Temporary buildings can take a lot of forms and sizes and can be something that is used for a massive range of different purposes by companies, schools, community groups, and other organisations when some extra indoor space is needed. Temporary structures mean that these organisations can provide interior workspaces so they don’t have to move functions off-site and deal with logistical problems. They can also make it possible for indoor events to be held in purpose-built buildings that can be erected fast, and then taken away again when the event is over.
Companies like Smart Space, who provide temporary buildings to meet all of these different types of needs, allow customers to choose to either hire the structures for as long as they need them or to buy them and use them as longer-term solutions. You will be able to see from some of the examples we are going to look at here when one option might be a better choice than another. However, in either case, temporary buildings allow the organisation that is using them to get their building set up and operational very quickly, which is one of the ways in which, even for more permanent solutions, they can be the best solution.
Here are five of the common scenarios when temporary structures are used:
Schools can sometimes need a place to hold lessons while their main buildings are being expanded or refurbished, or because they have had to rapidly increase the number of students attending – for instance, due to the closure of another school in the area. When this happens, it is common for a school to choose to use a temporary building to house classrooms, although temporary buildings can also be used for other things a school needs, such as a sports hall.
Buildings used by schools must meet the standards required for places where children learn, in terms of temperature and facilities, and so can require specific designs that have been created for this very purpose. School temporary buildings can sometimes remain in use for a number of years and become classrooms and facilities where some kids go through entire school years, and so they are designed to have the same facilities as permanent classrooms in terms of heating, electricity, bathroom facilities, and everything else a busy classroom needs.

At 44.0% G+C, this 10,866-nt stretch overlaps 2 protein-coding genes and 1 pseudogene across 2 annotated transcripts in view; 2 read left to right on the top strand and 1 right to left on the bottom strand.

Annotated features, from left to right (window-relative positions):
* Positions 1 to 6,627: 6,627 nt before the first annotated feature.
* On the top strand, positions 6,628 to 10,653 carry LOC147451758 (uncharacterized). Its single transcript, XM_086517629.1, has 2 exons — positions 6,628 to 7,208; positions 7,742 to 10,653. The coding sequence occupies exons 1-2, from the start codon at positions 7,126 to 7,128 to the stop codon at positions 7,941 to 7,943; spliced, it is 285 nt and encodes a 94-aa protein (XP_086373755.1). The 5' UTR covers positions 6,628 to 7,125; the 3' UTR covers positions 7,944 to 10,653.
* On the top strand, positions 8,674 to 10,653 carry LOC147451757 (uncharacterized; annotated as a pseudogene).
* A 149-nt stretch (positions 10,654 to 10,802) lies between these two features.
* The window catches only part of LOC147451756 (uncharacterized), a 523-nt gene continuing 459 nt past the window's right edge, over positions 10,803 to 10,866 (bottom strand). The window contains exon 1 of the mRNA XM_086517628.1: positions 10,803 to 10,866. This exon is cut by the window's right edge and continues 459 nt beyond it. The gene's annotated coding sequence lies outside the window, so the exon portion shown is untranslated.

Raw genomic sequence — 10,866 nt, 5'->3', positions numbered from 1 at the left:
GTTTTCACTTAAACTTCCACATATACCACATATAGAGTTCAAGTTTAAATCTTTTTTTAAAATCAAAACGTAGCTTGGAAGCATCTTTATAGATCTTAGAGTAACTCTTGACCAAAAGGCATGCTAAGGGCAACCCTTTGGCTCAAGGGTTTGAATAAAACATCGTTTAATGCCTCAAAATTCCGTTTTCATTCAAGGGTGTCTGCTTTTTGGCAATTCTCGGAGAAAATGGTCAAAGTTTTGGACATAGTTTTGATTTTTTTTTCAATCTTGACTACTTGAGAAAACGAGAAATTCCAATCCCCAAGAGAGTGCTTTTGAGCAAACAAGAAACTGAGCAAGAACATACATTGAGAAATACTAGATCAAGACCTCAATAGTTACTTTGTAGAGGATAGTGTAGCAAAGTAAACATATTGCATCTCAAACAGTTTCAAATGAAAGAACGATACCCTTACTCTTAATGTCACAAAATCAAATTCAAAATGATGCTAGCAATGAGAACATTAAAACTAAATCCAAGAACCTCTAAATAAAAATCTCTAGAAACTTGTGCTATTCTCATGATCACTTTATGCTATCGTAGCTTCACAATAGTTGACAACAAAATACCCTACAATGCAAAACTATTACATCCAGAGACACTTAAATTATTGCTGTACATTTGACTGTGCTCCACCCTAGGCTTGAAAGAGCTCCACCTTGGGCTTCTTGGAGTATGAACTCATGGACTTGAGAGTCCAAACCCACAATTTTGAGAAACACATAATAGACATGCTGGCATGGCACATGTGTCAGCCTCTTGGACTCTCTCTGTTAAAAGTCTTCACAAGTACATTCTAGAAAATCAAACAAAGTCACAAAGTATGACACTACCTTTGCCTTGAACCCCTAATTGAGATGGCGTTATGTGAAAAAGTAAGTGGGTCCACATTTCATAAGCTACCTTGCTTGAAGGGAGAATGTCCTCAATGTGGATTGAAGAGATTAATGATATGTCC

School classrooms need to be available and operational during term times, and so another time when temporary buildings can be used by schools is when there has been damage to main buildings due to things like flooding. Temporary classrooms can be erected on the school site quickly, allowing normal school routines to continue, even when there has been a disaster of this type.
One of the other most popular uses for temporary buildings is for warehousing. Warehouses, by their very nature, need to be large, dry, and in some cases also have controlled temperatures, but other than that, they are fairly simple pieces of architecture, so temporary structures lend themselves very well to this.